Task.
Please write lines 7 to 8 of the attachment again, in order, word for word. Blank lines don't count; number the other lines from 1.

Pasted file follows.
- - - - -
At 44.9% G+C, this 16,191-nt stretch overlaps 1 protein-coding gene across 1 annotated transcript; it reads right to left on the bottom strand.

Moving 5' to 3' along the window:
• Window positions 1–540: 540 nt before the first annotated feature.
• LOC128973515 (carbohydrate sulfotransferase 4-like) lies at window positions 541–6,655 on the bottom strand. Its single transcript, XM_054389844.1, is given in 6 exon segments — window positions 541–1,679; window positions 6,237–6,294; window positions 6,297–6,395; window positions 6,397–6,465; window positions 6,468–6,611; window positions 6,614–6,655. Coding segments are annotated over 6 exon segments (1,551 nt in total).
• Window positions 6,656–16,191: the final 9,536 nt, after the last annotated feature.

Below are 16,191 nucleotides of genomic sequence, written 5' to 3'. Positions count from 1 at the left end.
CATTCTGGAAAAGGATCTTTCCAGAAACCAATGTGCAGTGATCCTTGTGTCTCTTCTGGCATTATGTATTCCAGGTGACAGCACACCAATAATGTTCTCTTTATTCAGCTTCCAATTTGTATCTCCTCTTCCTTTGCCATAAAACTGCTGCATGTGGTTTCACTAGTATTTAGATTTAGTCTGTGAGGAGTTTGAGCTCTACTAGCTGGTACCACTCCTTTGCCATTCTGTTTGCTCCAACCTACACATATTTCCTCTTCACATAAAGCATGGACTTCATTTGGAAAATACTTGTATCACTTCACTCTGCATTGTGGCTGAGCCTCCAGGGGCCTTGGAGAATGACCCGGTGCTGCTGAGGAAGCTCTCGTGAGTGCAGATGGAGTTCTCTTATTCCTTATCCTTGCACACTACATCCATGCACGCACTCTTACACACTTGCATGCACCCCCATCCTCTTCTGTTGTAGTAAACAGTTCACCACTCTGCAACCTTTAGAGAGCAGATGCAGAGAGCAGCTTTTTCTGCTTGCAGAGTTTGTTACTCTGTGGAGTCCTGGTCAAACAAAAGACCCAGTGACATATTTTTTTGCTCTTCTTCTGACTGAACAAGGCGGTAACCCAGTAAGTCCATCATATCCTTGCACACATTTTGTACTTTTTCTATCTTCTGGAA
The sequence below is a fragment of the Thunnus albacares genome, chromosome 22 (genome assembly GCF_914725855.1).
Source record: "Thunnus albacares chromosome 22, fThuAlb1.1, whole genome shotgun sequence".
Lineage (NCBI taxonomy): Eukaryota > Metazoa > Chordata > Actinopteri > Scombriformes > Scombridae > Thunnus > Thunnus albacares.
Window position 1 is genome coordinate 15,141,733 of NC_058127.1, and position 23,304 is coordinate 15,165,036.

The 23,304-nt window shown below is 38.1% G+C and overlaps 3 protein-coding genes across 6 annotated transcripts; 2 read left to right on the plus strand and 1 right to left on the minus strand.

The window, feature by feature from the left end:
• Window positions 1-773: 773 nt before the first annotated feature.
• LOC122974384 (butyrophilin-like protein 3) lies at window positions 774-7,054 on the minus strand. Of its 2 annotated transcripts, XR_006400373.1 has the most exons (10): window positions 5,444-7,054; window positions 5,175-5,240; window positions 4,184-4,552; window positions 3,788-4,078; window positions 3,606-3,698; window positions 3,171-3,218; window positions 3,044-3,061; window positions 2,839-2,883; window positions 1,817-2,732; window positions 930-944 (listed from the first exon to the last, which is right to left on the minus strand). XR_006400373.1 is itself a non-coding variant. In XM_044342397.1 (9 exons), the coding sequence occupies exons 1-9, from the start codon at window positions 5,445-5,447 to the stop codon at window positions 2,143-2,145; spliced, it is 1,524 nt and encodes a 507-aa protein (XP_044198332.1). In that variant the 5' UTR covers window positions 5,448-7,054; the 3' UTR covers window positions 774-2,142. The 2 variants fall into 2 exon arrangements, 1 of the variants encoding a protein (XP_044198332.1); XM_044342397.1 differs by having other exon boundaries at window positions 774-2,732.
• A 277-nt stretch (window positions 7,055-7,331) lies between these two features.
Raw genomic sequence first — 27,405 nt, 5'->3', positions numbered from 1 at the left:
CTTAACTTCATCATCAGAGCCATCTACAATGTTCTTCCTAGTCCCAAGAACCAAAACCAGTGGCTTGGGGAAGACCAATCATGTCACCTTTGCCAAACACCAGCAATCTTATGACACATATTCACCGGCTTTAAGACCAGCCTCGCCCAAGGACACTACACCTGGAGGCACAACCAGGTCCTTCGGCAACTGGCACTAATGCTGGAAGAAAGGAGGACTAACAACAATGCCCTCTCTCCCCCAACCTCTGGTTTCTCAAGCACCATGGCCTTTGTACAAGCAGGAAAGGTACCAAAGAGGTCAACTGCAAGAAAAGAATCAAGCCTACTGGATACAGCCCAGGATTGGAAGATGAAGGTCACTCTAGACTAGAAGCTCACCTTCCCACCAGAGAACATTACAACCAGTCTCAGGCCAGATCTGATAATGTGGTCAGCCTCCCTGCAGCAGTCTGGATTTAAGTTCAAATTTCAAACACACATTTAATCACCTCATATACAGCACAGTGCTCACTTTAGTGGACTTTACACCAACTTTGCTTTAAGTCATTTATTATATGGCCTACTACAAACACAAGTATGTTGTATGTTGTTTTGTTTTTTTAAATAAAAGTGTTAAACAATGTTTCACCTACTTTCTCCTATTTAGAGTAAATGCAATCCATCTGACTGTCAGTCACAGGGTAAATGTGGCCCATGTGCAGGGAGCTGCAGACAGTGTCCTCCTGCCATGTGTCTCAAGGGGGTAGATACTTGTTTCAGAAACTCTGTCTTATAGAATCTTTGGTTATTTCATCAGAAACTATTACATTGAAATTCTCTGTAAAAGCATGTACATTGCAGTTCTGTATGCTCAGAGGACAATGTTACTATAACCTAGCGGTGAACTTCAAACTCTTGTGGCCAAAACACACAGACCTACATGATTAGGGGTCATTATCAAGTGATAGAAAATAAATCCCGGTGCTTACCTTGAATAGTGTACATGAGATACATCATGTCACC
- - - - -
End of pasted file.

CATTCTGGAAAAGGATCTTTCCAGAAACCAATGTGCAGTGATCCTTGTGTCTCTTCTGGCATTATGTATTCCAGGTGACAGCACACCAATAATGTTCTCTTTATTCAGCTTCCAATTTGTATCTCCTCTTCCTTTGCCATAAAACTGCTGCATGTGGTTTCACTAGTATTTAGATTTAGTCTGTGAGGAGTTTGAGCTCTACTAGCTGGTACCACTCCTTTGCCATTCTGTTTGCTCCAACCTACACATATTTCCTCTTCACATAAAGCATGGACTTCATTTGGAAAATACTTGTATCACTTCACTCTGCATTGTGGCTGAGCCTCCAGGGGCCTTGGAGAATGACCCGGTGCTGCTGAGGAAGCTCTCGTGAGTGCAGATGGAGTTCTCTTATTCCTTATCCTTGCACACTACATCCATGCACGCACTCTTACACACTTGCATGCACCCCCATCCTCTTCTGTTGTAGTAAACAGTTCACCACTCTGCAACCTTTAGAGAGCAGATGCAGAGAGCAGCTTTTTCTGCTTGCAGAGTTTGTTACTCTGTGGAGTCCTGGTCAAACAAAAGACCCAGTGACATATTTTTTTGCTCTTCTTCTGACTGAACAAGGCGGTAACCCAGTAAGTCCATCATATCCTTGCACACATTTTGTACTTTTTCTATCTTCTGGAA
The sequence below is a fragment of the Thunnus albacares genome, chromosome 22 (genome assembly GCF_914725855.1).